A city on the Nabatean Spice Route
Although Avdat today appears to be in the middle of the bare, inhospitable wilderness of the Negev Desert, 2,000 years ago it was a thriving market town in the midst of an intensely cultivated agricultural area. The secret was a method of “water harvesting” developed, some believe, by the ancient Nabateans.
Water harvesting is an ingenious system of collecting every drop of winter rain that falls onto the impenetrable desert ground. Man-made channels cross kilometres of the bare hillsides, carrying water to reservoirs cut into the living rock. Alternatively the channels lead the water to a long series of small dams in the valleys so that it can slowly permeate into the earth giving sustenance to crops throughout a short growing season. By these methods huge tracts of land were cultivated and the Negev remained a thriving economic and highly populated region for several hundred years.
The Nabateans were a nomadic people who appeared on the map of history around the 6th century BC, in the deserts of northern Arabia in what is now the Kingdom of Jordan. They considered themselves the descendants of one of the twelve sons of Ishmael – the son of Abraham and Hagar, and the father of all the Arab nations, Genesis 16:15.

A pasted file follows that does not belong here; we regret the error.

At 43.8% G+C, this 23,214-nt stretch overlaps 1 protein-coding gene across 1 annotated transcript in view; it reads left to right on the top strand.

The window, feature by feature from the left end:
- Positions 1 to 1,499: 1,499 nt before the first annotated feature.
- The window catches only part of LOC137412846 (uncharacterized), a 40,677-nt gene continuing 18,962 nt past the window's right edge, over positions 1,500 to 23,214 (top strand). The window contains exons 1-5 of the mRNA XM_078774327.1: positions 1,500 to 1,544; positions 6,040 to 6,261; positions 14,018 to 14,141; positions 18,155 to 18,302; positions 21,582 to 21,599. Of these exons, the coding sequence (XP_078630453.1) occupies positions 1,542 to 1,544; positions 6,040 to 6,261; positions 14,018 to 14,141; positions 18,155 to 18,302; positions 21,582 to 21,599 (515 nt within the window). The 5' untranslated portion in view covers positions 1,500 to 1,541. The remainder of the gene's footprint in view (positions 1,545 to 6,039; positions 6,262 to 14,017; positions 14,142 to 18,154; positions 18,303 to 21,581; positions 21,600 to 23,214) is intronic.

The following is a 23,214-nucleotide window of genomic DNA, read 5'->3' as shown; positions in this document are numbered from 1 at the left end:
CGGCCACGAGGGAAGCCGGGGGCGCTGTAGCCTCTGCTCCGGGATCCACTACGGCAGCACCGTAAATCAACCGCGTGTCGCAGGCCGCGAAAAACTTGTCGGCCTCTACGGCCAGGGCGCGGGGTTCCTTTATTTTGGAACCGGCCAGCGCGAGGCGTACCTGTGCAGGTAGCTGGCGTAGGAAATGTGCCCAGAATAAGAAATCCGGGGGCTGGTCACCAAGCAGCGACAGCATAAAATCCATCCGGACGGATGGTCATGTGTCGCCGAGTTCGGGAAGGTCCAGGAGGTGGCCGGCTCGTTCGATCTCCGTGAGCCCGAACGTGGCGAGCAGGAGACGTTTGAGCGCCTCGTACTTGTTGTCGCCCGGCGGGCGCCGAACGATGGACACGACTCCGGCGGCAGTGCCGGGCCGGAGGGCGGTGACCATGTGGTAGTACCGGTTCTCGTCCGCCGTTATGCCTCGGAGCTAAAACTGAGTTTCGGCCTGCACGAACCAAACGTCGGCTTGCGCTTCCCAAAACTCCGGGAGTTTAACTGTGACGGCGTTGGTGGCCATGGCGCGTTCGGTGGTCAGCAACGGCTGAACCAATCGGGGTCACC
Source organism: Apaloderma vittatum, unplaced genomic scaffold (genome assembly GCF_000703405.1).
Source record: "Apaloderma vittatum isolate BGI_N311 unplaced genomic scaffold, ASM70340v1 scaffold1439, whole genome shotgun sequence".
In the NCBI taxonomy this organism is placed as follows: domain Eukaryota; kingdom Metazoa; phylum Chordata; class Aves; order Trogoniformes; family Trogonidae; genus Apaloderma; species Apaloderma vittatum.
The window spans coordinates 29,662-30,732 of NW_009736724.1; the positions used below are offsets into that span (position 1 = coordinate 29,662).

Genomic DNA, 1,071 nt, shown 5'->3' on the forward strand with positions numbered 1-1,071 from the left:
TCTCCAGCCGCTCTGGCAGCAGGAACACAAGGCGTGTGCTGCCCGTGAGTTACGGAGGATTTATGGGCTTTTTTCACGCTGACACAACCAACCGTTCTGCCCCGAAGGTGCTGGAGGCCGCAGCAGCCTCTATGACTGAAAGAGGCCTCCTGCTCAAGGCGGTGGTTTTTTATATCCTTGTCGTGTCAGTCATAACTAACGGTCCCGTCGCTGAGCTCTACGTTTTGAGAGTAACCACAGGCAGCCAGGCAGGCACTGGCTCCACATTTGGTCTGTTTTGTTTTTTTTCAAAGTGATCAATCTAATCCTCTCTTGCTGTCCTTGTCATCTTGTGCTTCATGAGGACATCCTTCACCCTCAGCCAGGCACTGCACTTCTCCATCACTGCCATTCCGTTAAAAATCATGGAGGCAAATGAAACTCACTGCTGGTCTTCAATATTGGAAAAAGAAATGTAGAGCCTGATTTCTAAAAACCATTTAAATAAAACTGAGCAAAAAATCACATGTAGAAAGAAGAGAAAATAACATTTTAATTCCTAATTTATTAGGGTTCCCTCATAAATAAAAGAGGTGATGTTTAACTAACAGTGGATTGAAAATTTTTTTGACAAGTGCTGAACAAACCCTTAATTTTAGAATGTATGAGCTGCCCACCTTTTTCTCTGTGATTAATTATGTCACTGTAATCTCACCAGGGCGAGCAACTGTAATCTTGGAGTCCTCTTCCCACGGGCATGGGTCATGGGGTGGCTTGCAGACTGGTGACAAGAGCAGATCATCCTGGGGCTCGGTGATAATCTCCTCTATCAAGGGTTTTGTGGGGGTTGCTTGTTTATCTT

The first to harness the power of the camel for long-range commerce, the Nabateans quickly came to dominate the course of trade known as the Spice Route. This was the route that brought incense and spices from the East to the great civilizations that developed around the Mediterranean Sea – Egypt, then Greece and later Rome.
Known collectively as the Perfumes of Arabia, these precious commodities were in such high demand in the temples and palaces of antiquity that the camel caravans often comprised over a thousand animals – each one carrying up to half a ton of goods on its back!
To protect this valuable merchandise from marauding bandits, the Nabateans built a series of stations along the route from their capital of Petra through to the Mediterranean port-city of Gaza. Much like the stations of the Pony Express in the Wild West, these caravanserai were a days ride apart, and provided a bath and a bed for the night for the caravan masters, and water and fodder for their beasts. Avdat is one of the oldest of the stations, and grew to be one of the largest, along with the settlements of Halutza, Mamshit, Nizana and Shifta.
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